Later when I crossed back from the West Bank into Israel, I could experience just a little of this. It was about 5pm on a Saturday evening and the traffic queue took an hour or so to get to the border. When we approached, two heavily armed security guards checked the papers of everyone on board. Later the bus pulled in, and we all had to get off, be checked again, and then new people joined the bus and we were able to continue on our way. It was a confusing and intimidating situation.

Neda continues: 'The occupation also makes the cost of transport very high. There are high costs because of the long waiting hours or the fact that people have to go on longer routes. It used to take 4-5 hours to just go 30 kilometres which would normally be one hour.'

'On both the Israeli and Jordanian sides, the trucks are often totally stripped down. Brand new trucks are destroyed to ensure 'security'. So the leather seats are taken out and you sit just on metal. The engine box has holes in it so the security forces can look in. They even take the tyres off to check them.'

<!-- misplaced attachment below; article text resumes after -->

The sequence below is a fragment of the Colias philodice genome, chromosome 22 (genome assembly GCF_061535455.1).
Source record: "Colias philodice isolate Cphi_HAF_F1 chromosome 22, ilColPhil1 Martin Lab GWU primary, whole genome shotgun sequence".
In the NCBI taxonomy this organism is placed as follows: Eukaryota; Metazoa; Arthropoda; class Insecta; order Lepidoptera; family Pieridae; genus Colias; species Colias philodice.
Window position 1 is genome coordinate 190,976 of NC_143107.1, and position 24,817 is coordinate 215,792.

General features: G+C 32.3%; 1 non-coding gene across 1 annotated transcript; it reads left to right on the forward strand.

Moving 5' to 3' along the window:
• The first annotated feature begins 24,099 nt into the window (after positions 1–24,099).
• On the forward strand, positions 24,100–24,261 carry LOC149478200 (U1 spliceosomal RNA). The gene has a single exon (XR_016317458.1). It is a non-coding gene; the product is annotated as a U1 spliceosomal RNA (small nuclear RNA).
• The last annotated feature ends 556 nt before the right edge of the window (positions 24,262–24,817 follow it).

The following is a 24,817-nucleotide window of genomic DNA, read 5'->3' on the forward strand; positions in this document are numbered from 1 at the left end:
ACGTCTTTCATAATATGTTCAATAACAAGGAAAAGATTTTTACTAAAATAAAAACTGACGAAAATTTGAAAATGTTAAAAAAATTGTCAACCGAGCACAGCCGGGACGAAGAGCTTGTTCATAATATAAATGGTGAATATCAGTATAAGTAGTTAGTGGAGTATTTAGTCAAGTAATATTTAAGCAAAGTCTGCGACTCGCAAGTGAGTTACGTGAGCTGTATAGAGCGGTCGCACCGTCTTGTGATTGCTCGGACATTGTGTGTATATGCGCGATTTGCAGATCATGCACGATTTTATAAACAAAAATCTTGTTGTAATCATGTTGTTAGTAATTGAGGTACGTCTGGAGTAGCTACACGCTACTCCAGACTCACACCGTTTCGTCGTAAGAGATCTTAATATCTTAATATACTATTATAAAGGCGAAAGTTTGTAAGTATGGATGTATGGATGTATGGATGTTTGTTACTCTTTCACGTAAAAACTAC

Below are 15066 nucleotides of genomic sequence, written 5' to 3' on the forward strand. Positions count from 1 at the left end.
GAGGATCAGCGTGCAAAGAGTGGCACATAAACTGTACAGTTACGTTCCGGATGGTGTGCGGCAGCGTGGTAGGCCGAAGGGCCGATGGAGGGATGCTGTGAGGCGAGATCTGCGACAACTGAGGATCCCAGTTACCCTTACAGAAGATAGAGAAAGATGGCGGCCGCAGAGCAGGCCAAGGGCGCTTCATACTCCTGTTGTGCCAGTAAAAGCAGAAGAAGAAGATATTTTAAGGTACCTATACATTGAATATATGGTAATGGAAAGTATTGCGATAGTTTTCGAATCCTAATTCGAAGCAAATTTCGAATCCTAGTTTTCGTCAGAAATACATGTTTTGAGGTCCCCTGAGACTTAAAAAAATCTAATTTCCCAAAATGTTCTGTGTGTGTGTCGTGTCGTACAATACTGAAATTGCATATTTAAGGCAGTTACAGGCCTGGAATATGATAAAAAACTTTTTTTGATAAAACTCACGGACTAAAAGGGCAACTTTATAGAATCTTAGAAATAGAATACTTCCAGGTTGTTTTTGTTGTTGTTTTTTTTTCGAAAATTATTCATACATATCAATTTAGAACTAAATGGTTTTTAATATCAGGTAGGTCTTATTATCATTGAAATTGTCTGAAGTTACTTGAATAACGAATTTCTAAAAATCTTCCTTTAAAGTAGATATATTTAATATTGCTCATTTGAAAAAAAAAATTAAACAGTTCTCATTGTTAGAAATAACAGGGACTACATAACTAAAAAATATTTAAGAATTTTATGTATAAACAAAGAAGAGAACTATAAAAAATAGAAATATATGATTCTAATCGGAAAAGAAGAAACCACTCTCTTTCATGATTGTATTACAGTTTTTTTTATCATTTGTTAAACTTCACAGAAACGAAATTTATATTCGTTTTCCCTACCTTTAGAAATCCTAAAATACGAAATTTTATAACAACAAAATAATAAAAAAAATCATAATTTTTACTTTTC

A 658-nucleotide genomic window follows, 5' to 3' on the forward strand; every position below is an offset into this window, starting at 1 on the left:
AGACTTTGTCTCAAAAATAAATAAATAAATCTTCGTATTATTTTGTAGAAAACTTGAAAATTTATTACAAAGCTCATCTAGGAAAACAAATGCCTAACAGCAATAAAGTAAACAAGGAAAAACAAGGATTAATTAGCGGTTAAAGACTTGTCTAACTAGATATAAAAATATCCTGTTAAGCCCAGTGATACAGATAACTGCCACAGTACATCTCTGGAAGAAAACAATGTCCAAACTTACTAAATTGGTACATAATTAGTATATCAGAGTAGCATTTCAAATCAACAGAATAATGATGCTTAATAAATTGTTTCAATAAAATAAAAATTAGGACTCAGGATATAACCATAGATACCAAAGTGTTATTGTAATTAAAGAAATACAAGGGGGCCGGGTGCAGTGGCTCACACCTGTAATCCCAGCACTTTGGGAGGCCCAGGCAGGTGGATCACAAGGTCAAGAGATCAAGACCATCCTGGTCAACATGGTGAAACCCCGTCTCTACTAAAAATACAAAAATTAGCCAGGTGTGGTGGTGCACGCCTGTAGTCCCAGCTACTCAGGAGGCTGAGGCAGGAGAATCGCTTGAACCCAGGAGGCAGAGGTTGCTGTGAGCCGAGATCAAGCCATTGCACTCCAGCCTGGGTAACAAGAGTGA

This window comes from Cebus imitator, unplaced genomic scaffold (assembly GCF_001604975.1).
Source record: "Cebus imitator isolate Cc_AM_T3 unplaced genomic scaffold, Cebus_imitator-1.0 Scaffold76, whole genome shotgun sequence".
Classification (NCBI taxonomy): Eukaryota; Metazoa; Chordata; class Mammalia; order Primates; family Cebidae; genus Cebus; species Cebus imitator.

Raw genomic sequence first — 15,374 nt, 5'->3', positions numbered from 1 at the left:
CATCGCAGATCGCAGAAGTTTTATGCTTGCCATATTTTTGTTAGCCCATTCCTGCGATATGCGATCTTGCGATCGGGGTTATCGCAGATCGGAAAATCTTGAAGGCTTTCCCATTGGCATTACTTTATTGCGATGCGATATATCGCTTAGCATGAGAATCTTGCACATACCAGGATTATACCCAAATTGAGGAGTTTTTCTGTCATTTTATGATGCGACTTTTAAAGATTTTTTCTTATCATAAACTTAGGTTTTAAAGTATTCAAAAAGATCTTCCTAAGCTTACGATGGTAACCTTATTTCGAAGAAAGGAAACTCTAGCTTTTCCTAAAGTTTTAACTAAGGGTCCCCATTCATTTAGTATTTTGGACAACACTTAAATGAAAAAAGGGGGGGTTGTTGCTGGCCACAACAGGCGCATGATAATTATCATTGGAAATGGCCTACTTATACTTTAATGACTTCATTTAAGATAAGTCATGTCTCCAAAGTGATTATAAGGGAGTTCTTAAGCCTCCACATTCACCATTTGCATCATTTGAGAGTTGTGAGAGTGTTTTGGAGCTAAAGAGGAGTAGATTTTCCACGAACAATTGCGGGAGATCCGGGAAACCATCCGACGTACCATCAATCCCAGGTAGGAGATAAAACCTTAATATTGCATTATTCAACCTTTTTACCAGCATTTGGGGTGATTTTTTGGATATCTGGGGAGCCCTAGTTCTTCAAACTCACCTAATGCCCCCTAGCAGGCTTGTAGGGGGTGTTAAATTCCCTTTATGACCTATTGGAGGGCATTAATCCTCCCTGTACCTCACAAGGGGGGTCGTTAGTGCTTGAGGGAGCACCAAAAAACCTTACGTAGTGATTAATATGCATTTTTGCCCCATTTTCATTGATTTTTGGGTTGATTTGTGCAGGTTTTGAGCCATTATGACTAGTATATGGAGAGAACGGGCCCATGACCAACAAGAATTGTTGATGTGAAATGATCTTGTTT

This situation continues today, although it is also true to say that things may be easing a little. There was one checkpoint we passed outside Ramallah which was deserted and my Palestinian colleague said for him that had been the first time in ten years that that was the case.

To improve the situation for Palestinian truck drivers, the International Transport Federation has recently funded the opening of a rest stop for drivers which gives them shelter plus access to toilets and a cafe for their long waits at the border.

Neda Abuzant

Neda and I continue our conversation and I ask her what it is like to be a woman working in a male dominated sector like transport.

'We are very few in number in the transport sector and for a woman to be a professional driver is unusual. I joined the union in 2003. I am a driving school teacher and at that time I already had a baby and it was not easy to get proper time off. I went to the union to complain and they solved the problem and followed up so I joined.'